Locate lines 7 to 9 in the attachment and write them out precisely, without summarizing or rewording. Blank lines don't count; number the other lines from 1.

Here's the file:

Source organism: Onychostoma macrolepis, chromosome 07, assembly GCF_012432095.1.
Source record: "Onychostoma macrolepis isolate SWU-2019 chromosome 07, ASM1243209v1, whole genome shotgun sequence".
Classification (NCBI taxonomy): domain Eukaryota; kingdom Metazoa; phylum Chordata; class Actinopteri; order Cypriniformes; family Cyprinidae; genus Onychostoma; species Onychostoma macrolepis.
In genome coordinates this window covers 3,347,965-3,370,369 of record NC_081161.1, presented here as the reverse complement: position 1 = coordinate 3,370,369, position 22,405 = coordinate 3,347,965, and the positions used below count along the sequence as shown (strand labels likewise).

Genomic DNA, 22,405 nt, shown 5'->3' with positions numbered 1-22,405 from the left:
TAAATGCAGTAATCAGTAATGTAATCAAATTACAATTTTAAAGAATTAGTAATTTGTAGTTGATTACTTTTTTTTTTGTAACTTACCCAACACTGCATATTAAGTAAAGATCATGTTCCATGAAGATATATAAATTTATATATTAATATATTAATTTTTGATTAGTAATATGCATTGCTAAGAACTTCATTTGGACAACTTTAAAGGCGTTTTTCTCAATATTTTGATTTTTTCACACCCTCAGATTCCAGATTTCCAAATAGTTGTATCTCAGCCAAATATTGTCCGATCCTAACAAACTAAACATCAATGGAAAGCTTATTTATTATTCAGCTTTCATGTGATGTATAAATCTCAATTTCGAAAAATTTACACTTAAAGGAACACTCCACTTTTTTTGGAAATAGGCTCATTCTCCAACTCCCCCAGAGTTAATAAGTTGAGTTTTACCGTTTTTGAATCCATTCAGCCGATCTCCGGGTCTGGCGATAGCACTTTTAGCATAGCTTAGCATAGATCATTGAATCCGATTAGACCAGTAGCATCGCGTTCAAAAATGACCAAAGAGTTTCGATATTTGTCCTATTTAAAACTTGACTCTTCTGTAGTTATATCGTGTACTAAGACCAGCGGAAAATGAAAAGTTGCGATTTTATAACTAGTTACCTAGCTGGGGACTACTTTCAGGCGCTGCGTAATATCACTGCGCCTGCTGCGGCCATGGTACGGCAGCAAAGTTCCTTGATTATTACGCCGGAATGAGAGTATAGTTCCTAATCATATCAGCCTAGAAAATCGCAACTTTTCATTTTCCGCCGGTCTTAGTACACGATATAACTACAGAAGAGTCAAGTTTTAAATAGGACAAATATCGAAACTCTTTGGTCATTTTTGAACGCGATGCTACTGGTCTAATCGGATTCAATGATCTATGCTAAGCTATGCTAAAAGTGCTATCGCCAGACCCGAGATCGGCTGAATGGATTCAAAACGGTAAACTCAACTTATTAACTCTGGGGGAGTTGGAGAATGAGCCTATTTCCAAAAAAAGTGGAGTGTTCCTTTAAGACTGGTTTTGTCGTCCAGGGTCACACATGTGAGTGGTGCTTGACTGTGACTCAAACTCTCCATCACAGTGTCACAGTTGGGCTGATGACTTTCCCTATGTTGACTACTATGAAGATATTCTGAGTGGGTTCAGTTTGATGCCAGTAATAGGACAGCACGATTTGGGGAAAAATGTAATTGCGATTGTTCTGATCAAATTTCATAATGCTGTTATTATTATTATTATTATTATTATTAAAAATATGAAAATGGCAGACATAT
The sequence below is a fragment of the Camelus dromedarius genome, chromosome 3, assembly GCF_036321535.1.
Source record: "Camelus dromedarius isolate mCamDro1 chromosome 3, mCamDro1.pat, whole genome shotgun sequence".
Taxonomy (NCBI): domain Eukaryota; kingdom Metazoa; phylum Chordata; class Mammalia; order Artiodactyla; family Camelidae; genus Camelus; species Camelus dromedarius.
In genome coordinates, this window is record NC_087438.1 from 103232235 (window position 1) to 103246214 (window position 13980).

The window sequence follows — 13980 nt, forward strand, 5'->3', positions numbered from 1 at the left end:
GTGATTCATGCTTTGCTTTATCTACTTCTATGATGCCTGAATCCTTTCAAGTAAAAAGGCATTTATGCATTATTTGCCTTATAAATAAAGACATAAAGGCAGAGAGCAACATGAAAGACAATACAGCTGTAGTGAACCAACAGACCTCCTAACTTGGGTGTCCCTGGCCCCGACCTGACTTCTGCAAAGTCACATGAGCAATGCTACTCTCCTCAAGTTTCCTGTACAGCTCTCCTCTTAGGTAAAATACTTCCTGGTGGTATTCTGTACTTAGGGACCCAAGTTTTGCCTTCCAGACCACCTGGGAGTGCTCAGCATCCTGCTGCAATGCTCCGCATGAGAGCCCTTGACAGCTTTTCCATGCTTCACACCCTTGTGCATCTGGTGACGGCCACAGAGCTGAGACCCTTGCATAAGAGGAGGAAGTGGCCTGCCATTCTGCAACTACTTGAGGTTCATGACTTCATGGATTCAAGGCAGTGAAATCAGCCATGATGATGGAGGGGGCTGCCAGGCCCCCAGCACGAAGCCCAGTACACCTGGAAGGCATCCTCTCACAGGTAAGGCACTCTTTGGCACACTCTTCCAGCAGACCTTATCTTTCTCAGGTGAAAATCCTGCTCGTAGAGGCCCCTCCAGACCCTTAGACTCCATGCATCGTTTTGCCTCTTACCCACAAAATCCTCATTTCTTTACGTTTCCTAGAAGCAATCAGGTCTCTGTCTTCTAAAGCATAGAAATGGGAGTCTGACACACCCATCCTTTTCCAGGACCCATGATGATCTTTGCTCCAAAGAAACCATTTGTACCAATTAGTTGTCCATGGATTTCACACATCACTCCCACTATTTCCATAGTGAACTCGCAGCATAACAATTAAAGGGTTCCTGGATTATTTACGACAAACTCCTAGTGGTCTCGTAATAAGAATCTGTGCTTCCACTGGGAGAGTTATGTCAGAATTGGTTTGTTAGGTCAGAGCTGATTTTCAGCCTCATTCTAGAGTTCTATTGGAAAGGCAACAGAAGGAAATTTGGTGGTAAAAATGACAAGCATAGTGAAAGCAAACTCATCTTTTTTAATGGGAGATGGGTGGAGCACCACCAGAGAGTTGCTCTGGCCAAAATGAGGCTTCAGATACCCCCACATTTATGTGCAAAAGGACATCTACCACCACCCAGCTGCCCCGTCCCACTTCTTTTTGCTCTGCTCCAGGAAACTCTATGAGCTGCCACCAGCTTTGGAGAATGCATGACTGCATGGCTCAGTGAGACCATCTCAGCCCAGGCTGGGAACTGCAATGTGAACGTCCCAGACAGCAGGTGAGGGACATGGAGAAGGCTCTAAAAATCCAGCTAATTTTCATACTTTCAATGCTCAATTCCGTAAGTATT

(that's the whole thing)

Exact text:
The sequence below is a fragment of the Camelus dromedarius genome, chromosome 3, assembly GCF_036321535.1.
Source record: "Camelus dromedarius isolate mCamDro1 chromosome 3, mCamDro1.pat, whole genome shotgun sequence".
Taxonomy (NCBI): domain Eukaryota; kingdom Metazoa; phylum Chordata; class Mammalia; order Artiodactyla; family Camelidae; genus Camelus; species Camelus dromedarius.